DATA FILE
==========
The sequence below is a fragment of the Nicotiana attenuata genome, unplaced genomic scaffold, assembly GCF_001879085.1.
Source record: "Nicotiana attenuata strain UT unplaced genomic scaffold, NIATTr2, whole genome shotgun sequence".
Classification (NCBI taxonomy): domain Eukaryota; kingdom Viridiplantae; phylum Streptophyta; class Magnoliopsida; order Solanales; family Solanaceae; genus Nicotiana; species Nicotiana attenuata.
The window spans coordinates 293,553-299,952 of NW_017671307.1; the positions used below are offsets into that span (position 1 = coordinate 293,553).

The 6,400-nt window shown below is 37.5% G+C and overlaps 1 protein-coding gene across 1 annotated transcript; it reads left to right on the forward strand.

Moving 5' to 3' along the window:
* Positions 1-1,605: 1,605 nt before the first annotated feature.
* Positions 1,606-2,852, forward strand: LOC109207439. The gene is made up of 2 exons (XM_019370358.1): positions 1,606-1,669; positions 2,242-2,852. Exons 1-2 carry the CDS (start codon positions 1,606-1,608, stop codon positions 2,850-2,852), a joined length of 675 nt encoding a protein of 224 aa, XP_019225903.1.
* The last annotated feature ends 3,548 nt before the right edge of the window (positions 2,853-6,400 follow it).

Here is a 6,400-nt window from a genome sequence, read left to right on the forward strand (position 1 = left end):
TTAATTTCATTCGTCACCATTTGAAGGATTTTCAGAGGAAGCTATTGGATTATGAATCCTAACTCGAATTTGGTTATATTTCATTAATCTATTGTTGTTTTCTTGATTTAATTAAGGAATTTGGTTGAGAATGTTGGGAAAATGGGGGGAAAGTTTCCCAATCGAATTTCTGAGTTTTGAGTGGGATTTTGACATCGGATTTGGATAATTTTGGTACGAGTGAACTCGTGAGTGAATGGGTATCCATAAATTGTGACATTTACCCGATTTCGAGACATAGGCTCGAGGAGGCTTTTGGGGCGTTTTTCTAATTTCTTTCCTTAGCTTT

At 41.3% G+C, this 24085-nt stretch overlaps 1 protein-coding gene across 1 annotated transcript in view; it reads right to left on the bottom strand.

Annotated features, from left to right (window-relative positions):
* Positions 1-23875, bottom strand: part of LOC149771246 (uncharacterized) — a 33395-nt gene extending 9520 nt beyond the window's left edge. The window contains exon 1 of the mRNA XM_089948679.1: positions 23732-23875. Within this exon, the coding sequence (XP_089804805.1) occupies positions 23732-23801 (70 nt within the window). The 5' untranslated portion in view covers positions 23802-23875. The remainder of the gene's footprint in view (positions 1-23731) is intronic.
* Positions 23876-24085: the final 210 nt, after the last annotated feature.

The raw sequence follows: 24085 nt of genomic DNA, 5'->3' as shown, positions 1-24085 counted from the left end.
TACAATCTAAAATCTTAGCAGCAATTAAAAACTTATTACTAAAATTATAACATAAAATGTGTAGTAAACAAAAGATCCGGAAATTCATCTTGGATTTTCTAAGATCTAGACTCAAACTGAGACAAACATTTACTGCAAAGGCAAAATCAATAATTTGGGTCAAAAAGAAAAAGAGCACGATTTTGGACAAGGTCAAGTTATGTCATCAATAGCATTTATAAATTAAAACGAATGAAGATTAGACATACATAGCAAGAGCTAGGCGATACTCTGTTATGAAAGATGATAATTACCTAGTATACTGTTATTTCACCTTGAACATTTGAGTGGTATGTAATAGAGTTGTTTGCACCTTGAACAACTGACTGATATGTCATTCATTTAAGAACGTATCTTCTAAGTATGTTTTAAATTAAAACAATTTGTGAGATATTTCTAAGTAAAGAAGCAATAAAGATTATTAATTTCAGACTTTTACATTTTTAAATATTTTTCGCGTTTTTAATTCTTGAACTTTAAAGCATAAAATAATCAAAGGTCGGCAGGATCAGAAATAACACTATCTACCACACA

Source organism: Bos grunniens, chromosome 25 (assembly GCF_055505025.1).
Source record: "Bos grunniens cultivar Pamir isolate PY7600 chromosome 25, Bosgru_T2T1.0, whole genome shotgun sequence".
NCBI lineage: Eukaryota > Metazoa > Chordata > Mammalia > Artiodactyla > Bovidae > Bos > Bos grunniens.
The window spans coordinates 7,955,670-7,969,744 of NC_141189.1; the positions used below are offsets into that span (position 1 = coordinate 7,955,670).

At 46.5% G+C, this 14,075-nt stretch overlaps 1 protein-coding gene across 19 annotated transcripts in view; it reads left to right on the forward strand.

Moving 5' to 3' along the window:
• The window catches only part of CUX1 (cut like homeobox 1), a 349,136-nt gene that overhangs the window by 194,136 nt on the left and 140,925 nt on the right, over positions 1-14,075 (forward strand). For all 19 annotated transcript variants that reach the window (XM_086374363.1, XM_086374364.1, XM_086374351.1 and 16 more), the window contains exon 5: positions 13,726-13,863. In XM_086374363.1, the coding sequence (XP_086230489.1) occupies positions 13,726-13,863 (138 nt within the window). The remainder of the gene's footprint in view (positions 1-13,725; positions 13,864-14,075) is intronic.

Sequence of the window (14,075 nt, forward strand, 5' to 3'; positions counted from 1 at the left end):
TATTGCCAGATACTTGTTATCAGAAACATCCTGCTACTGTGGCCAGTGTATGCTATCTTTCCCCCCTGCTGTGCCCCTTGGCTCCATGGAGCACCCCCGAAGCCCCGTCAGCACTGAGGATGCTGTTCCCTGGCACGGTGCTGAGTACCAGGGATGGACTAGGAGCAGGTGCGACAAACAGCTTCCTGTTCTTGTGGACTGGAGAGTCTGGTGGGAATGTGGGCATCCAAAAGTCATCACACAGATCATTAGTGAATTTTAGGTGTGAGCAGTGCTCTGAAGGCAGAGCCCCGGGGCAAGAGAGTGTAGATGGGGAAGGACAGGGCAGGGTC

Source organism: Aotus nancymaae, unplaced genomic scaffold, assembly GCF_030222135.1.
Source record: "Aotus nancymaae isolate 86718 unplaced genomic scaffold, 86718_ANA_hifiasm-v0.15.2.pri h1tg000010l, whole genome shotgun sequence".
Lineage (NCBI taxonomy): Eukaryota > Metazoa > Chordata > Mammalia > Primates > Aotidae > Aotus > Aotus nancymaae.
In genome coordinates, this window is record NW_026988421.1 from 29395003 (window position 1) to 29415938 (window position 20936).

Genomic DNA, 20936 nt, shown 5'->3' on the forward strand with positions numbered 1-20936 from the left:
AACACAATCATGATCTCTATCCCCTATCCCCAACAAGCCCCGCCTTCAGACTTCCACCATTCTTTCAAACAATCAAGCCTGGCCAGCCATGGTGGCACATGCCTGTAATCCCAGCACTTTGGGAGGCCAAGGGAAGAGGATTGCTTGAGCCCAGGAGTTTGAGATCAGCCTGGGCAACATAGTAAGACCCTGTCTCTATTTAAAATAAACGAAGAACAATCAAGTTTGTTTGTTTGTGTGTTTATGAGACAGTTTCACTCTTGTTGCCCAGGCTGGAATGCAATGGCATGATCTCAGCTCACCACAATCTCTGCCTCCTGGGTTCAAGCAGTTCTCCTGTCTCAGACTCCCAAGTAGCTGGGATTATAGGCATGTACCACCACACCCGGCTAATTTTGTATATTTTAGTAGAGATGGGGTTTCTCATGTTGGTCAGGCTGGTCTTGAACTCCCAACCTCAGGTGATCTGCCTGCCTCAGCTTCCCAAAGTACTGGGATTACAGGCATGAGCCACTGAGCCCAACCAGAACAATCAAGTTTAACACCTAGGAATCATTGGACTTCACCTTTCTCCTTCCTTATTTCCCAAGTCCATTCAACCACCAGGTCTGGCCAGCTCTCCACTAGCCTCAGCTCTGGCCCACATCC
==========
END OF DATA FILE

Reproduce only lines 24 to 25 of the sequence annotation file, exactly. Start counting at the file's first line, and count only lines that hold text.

• The window catches only part of CUX1 (cut like homeobox 1), a 349,136-nt gene that overhangs the window by 194,136 nt on the left and 140,925 nt on the right, over positions 1-14,075 (forward strand). For all 19 annotated transcript variants that reach the window (XM_086374363.1, XM_086374364.1, XM_086374351.1 and 16 more), the window contains exon 5: positions 13,726-13,863. In XM_086374363.1, the coding sequence (XP_086230489.1) occupies positions 13,726-13,863 (138 nt within the window). The remainder of the gene's footprint in view (positions 1-13,725; positions 13,864-14,075) is intronic.

Sequence of the window (14,075 nt, forward strand, 5' to 3'; positions counted from 1 at the left end):